Called to Our Home

Dt 32-34, 39-40 • Rom 8:14-17 • Mt 28:16-20 

Robert Frost, in his poem “The Death of the Hired Man,” wrote of Silas, a hired man on a couple’s farm who was not so dependable. He would move on to any better offer only to eventually return to the couple’s farm seeking work when other things had not worked out. 

After a long absence, Silas returns to the couple’s farm, and the farmer, Warren, is none too pleased. Warren is sarcastic in imagining Silas’s empty promises to work hard once more. 

Warren’s wife explains that Silas is in dire condition. He is dying. “Warren,” she says, “he has come home to die: You needn’t be afraid he’ll leave you this time.” 

“Home,” Warren mocks gently, “Yes, what else but home? It all depends on what you mean by home. . .” 

His wife says, “Home is the place where, when you have to go there, they have to take you in.” 

Warren answers, “I should have called it something you somehow haven’t to deserve.” 

All of us long for home, a place where we belong, a place where we are loved, a place of family. Nothing seems more painful, then, than to be kicked out our home. Silas did have a rich brother, yet to die he chose to return to the couple, not to his brother. It causes Warren and his wife to ponder what home really is. 

For Warren’s wife, home is the place you can go when there is no other place to go, and you know you will be taken in. For Warren, home is the place you can go whether you deserve it or not. Today, on this solemnity of the Most Holy Trinity, we are invited to ponder what home really is for those of us who try to follow Christ. 

Our passage from Paul’s letter to the Roman’s is not a text on Paul’s theology of the Trinity. Rather, Paul’s passage was written to draw us into the family of God.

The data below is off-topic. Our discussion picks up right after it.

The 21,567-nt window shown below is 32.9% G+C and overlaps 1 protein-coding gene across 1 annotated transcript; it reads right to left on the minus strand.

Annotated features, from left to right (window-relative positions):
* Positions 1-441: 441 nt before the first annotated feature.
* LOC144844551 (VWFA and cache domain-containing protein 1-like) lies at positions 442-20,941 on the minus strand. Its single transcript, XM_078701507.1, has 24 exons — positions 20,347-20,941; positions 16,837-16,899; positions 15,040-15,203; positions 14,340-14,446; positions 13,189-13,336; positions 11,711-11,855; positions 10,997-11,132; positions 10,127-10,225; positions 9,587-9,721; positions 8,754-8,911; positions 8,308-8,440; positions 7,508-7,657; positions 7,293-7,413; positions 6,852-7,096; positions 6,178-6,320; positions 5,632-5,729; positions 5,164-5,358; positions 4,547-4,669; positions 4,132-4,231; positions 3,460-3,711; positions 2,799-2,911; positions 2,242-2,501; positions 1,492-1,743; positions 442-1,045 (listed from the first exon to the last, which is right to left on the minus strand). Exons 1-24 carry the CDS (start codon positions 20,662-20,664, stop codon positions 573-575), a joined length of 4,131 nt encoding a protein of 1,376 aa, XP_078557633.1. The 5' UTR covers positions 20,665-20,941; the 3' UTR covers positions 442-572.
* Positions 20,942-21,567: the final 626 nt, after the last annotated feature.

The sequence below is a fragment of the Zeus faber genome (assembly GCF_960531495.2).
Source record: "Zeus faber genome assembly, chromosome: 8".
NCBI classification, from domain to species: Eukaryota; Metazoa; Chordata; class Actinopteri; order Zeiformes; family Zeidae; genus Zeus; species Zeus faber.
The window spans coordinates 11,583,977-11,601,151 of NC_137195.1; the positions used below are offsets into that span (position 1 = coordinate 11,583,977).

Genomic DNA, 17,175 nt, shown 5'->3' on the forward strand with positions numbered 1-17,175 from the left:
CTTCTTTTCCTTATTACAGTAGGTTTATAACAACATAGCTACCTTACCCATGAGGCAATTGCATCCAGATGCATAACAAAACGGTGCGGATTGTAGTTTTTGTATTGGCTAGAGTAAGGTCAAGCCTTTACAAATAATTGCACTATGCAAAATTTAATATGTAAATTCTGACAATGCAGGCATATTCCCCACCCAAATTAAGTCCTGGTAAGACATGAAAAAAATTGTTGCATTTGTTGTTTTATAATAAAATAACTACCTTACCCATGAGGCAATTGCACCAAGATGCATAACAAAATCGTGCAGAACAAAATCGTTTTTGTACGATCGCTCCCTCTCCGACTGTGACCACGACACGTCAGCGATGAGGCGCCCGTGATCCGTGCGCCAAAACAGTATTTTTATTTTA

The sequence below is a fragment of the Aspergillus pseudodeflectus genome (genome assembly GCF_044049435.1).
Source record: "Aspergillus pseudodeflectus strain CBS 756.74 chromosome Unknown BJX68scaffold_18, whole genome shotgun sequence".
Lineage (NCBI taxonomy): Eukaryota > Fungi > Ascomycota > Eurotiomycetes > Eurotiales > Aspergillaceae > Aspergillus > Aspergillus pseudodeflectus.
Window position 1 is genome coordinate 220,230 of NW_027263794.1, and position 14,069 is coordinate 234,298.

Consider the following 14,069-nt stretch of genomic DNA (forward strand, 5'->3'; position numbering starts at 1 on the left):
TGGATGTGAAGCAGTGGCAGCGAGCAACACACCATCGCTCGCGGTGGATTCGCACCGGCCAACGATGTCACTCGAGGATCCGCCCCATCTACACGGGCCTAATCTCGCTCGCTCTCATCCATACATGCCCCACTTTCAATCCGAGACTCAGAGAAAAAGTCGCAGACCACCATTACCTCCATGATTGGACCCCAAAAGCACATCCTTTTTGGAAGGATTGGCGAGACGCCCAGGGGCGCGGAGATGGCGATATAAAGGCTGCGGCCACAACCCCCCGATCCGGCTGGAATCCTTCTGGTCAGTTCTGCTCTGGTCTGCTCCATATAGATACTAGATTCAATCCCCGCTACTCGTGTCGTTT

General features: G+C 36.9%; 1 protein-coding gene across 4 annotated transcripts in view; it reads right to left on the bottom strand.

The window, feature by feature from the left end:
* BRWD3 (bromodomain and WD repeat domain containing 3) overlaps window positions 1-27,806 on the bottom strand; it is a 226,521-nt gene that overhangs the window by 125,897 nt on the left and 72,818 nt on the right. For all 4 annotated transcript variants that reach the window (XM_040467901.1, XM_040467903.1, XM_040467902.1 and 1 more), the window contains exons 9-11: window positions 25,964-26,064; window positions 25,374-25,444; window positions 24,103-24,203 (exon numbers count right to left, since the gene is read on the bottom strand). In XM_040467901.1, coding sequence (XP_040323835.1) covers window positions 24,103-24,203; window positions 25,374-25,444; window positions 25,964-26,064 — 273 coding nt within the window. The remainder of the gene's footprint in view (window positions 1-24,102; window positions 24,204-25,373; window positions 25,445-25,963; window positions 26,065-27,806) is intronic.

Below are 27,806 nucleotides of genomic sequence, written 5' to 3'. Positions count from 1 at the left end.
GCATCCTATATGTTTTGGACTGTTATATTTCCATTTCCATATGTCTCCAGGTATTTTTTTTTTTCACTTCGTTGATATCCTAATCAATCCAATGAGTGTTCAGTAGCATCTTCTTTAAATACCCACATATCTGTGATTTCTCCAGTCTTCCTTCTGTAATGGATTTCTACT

To appreciate the depth of meaning of Paul’s teaching, we must understand how his audience would have understood kinship. The notion of kinship determined many norms within that society. Everyone thought and acted as a member of an extended family, which was far closer than today’s extended families. Individualism as we know it today simply did not exist. Honor and status depended on your family. One person’s dishonor brought dishonor to an entire family, while the honor of one increased the honor of all. Marriages typically occurred within kinship groups and usually fused two extended families. 

Anyone not part of the larger kinship group was considered an outsider. Israel, which thought of itself as “children of God,” thus saw all non-Jews as outsiders. A person, even a Jew, without a family was a non-person. Females who were not within a family, that is, without a father, husband, or sons, were without honor. The notion of “widow and orphan” described all those who were not attached to a family. 

Adoption was widespread in the Greco-Roman world, but not in Israel. Some scholars even argue that adoption was not practiced at all because bloodlines were extremely important. Although the Pharisees allowed a type of conversion to Judaism, the Sadducees did not because of their strict adherence to the notion of blood relation. Paul’s talk of the “Spirit of adoption,” therefore, was startling for Jewish readers. His writing about the Father, the Son, and the Spirit, especially with the role of the Spirit to lead us in such a way that we might be called “sons (children) of God,” invites us into a new kind of relationship with God. 

The family of God clearly has greater honor than any human family. Even better, by becoming children of God we become heirs to all that Jesus left us. Even non-Israelites are no longer outsiders; even non-Israelites are heirs of Jesus Christ. “Widows and orphans” are no longer outsiders or “non-persons.” The Trinity teaches us that we have received a huge privilege. 

“Abba” was a child’s word for its father, but it described an adult relationship as well. Many children today grow up calling their fathers “Daddy.” In the American South, adult sons continue to call their fathers “Daddy.” It is a word that is never used for any other man in the son’s life. It is a word that speaks of the place we call home, the place that will take us in when no other will, the place we don’t deserve but is available to us anyway. The relationship of the Holy Trinity calls us into this family and teaches us how to be this family. TP